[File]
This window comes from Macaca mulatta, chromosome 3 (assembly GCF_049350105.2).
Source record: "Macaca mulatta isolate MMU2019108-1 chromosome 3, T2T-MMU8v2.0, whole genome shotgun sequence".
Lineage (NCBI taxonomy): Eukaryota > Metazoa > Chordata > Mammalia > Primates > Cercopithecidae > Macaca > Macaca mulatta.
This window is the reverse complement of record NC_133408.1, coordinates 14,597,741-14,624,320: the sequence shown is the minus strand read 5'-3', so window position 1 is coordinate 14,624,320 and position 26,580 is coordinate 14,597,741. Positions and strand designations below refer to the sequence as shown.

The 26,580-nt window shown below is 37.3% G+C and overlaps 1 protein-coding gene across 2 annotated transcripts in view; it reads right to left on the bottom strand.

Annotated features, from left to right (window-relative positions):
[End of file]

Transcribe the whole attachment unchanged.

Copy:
This window comes from Macaca mulatta, chromosome 3 (assembly GCF_049350105.2).
Source record: "Macaca mulatta isolate MMU2019108-1 chromosome 3, T2T-MMU8v2.0, whole genome shotgun sequence".
Lineage (NCBI taxonomy): Eukaryota > Metazoa > Chordata > Mammalia > Primates > Cercopithecidae > Macaca > Macaca mulatta.
This window is the reverse complement of record NC_133408.1, coordinates 14,597,741-14,624,320: the sequence shown is the minus strand read 5'-3', so window position 1 is coordinate 14,624,320 and position 26,580 is coordinate 14,597,741. Positions and strand designations below refer to the sequence as shown.

The 26,580-nt window shown below is 37.3% G+C and overlaps 1 protein-coding gene across 2 annotated transcripts in view; it reads right to left on the bottom strand.

Annotated features, from left to right (window-relative positions):